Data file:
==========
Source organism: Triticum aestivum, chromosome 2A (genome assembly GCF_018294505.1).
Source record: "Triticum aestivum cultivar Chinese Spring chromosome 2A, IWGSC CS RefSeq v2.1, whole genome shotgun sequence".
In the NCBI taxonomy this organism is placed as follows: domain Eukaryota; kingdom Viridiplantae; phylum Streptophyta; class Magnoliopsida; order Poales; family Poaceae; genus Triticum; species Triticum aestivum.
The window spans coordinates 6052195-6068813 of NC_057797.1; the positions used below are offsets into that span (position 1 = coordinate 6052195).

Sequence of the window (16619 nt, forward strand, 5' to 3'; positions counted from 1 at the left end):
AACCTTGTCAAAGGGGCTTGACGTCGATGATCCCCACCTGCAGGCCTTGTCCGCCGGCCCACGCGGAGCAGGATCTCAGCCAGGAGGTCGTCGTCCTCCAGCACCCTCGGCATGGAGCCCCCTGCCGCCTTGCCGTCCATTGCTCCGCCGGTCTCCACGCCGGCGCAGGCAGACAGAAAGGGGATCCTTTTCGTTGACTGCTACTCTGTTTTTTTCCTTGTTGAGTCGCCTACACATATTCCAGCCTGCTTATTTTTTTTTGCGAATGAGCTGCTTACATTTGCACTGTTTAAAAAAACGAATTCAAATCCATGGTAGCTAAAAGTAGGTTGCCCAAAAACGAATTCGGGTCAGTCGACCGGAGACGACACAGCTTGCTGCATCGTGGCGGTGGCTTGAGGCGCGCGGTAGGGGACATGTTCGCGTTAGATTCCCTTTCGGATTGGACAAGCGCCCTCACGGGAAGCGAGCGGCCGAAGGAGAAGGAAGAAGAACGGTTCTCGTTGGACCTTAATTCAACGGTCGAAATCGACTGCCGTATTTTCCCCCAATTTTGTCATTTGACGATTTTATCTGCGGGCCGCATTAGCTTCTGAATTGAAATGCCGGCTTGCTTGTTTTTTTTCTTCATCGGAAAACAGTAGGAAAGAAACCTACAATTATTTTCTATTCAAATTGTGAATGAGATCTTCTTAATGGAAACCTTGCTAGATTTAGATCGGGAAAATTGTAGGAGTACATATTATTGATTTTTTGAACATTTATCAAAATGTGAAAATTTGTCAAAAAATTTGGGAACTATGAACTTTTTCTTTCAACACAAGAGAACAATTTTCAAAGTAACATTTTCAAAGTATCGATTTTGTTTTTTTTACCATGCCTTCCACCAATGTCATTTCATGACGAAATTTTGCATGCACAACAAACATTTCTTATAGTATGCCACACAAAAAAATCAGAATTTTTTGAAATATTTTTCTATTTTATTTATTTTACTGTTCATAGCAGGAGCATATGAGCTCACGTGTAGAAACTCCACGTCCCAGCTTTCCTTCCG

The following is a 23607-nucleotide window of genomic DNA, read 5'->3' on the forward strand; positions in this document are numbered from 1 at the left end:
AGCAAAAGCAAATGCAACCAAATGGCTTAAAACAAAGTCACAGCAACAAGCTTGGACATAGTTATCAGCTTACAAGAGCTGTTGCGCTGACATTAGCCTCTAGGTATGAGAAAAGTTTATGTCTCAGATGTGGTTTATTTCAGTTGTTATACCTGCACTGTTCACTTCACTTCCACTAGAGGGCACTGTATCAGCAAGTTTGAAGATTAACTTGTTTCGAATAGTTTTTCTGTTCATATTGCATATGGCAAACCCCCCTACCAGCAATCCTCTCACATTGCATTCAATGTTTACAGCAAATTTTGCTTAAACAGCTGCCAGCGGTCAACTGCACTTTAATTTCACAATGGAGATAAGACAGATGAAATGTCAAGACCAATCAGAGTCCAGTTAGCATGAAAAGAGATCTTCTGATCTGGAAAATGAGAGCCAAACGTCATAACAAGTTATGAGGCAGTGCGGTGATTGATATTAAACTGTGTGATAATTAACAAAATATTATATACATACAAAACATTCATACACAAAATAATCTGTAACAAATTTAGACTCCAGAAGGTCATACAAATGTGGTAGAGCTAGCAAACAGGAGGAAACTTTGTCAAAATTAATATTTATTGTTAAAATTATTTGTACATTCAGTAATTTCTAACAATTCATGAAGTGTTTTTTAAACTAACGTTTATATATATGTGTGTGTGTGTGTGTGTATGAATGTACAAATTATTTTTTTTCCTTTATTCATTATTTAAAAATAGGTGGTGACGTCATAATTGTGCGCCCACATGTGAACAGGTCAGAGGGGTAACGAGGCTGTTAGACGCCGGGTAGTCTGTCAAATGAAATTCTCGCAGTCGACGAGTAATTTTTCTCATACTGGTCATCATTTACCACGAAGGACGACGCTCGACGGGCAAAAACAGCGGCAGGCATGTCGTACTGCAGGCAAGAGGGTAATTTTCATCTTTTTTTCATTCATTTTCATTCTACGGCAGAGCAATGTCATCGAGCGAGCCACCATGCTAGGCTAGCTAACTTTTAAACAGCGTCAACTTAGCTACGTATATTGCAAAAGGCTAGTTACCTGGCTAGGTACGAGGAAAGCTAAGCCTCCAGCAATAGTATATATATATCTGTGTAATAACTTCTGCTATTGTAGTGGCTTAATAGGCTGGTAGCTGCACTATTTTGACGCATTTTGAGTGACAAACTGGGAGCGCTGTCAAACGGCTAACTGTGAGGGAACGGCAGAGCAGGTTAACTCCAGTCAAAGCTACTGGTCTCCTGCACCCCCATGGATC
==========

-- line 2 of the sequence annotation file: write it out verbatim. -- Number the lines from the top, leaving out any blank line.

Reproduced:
Source record: "Triticum aestivum cultivar Chinese Spring chromosome 2A, IWGSC CS RefSeq v2.1, whole genome shotgun sequence".